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Cape Town commits to phasing out single-use plastic

The City of Cape Town has signed the South African Plastics Pact, becoming the first municipality in the world to sign a national plastic pact that will see the city relook plastic production and use. 

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In an effort to alleviate and contribute to resolving the global pollution crisis brought on by the use of single-use plastic, the City of Cape Town (COCT) has signed a declaration to become a supporting member of The South African Plastics Pact

City of Cape Town, Mayco Member for Water and Waste, Xanthea Limberg comments on the COCT's commitment to supporitng environmental efforts and plastic reduction by the signing of the SA Plastics Pact. 

‘It’s encouraging to see the growing shift towards more sustainable consumer choices globally, with society generally becoming more aware of the environmentally damaging effects of single-use plastics and excessive packaging. The SA Plastics Pact marks an important step closer to seeing greater success in this space locally, and the City is looking forward to playing its part in realizing the goals contained in it,' she says. 

 

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The SA Plastics Pact forms part of the Ellen MacArthur Foundation's global Plastic Pact Network. A number of countries including, Chile, France, Netherlands and the United Kingdom are existing members of this network with Cape Town being the first African city to sign the pact.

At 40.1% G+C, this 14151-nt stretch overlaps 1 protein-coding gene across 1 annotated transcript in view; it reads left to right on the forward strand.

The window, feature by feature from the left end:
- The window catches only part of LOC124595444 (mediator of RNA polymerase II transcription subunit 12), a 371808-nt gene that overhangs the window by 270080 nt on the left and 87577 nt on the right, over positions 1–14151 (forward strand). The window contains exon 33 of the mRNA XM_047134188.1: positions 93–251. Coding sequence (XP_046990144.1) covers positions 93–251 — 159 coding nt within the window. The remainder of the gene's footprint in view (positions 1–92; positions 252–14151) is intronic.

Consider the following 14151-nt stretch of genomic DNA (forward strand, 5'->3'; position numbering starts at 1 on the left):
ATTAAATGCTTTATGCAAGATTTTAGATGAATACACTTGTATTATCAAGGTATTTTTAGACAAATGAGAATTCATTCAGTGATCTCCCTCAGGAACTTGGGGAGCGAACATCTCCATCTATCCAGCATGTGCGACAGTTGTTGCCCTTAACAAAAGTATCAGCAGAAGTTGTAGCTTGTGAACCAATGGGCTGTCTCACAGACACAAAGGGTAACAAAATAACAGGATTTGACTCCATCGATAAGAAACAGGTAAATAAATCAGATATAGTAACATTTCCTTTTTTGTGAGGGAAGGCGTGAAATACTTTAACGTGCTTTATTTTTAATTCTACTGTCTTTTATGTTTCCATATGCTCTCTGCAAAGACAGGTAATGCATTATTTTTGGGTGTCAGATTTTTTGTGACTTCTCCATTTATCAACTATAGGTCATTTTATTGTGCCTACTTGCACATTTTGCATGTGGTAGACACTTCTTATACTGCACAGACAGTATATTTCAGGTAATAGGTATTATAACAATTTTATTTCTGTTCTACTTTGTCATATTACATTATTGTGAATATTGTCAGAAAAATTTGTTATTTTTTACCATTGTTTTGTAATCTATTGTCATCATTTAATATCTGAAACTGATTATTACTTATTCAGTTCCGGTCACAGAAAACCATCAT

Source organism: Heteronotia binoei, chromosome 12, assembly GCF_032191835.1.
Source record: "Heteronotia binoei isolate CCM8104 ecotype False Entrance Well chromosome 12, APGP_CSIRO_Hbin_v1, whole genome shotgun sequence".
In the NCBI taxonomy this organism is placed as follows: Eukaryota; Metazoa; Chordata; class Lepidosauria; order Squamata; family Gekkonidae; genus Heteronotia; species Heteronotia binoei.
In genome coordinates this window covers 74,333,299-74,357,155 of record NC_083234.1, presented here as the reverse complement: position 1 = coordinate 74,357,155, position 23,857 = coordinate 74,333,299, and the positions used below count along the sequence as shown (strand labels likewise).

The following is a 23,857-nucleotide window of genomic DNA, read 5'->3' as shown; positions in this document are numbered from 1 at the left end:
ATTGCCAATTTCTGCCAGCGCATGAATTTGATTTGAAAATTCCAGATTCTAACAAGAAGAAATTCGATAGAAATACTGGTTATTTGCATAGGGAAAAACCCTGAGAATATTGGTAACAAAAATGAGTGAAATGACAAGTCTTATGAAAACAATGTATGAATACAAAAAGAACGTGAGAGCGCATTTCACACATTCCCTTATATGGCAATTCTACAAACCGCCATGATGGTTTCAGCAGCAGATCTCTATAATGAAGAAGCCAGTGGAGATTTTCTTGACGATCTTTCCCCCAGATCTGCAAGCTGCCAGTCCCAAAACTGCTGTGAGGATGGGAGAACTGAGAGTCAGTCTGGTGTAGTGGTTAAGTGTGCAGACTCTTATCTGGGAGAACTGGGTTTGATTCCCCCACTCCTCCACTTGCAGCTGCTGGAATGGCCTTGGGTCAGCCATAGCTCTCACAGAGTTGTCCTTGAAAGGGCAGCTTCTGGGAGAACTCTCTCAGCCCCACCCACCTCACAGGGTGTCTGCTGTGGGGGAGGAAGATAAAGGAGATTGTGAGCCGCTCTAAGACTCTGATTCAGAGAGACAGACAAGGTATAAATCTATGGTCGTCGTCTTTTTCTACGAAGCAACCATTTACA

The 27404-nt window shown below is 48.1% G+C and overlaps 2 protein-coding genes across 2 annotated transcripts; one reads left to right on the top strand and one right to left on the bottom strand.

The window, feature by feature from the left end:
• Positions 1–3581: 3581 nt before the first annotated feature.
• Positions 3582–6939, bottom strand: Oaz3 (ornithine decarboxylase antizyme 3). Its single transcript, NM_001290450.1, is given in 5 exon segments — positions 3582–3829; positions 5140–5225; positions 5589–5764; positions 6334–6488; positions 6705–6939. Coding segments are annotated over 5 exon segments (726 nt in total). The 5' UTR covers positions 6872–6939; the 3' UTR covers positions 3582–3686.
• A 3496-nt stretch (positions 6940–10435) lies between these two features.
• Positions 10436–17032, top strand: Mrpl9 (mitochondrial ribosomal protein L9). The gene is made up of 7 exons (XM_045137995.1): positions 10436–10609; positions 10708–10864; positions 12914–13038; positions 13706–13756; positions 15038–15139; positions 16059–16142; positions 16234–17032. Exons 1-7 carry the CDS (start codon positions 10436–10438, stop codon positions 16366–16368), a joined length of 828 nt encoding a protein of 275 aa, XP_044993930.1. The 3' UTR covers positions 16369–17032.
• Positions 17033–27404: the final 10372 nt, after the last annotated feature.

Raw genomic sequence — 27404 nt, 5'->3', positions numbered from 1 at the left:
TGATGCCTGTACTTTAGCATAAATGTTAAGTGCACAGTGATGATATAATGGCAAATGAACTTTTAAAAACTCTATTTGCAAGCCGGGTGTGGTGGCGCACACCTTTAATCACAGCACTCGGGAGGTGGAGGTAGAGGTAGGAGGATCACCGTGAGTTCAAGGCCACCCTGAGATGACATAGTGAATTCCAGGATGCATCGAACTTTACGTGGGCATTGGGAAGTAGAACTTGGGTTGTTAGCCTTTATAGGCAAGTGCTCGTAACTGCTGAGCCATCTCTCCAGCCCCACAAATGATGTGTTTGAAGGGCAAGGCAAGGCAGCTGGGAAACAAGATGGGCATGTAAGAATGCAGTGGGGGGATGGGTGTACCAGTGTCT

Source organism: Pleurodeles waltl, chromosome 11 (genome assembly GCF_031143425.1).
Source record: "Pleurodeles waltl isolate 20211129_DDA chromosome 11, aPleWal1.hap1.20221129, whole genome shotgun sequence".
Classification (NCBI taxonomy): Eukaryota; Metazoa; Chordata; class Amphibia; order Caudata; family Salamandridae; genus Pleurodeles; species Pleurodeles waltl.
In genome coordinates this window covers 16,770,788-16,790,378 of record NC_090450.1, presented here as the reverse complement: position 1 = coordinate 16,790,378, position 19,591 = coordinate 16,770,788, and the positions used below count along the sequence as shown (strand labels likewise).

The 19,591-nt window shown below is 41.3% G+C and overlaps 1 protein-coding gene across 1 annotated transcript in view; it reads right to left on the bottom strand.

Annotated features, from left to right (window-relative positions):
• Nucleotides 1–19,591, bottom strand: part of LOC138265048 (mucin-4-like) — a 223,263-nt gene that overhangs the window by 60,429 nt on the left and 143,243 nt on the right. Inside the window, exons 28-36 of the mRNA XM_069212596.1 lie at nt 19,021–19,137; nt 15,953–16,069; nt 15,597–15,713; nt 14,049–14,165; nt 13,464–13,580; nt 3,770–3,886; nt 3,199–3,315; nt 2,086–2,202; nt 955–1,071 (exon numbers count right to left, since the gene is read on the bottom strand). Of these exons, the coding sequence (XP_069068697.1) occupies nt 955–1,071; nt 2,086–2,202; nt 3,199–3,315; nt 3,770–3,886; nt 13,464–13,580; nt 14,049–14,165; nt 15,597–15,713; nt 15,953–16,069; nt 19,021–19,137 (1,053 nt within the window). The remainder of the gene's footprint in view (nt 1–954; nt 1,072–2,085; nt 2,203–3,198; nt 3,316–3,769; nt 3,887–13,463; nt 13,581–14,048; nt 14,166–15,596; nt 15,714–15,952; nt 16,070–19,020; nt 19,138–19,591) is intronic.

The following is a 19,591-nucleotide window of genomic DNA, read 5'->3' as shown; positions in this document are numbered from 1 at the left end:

The Pact aims to change the way which plastic products and packaging are designed, used and reused in an effort to eliminate the current crisis we face of environmental plastic pollution. 

 

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Here is a list of targets that the South African Plastic Pact aims to acheive by 2025: 

- 100% of plastic packaging being reusable, recyclable or compostable (in a closed loop system)

- 70% of plastic packaging effectively recycled

- 30% average post-consumer recycled content across all plastic packaging

 

Limberg points out that the decreased use of plastic must be a commitment not only made by the city and its representatives, but by all industries involved. 

'The City’s role, as a supporting member, is to contribute to the development of solutions, amplify anti-plastic messages and cascade best practice.While the City can’t in its own capacity make commitments towards achieving the pact’s targets, it fully supports the initiative and its embedded principles. Goals however, will not be achieved without collaborative industry action.' 

In addition to the plastic pact, the City is showing commitment to phasing out single-use plastic. 

'Globally, the sentiment is that we need to move towards a circular economy for plastics. We can no longer take, make and dispose of plastic. There is an urgent need to keep plastic in the economy and out of the natural environment. It's a huge challenge globally, but if all stakeholders collaborate and work towards achieving the targets, we can tackle it and eventually win the war,' said Councillor Nicky Rheeder, member of the Water and Waste Portfolio Committee. 

 

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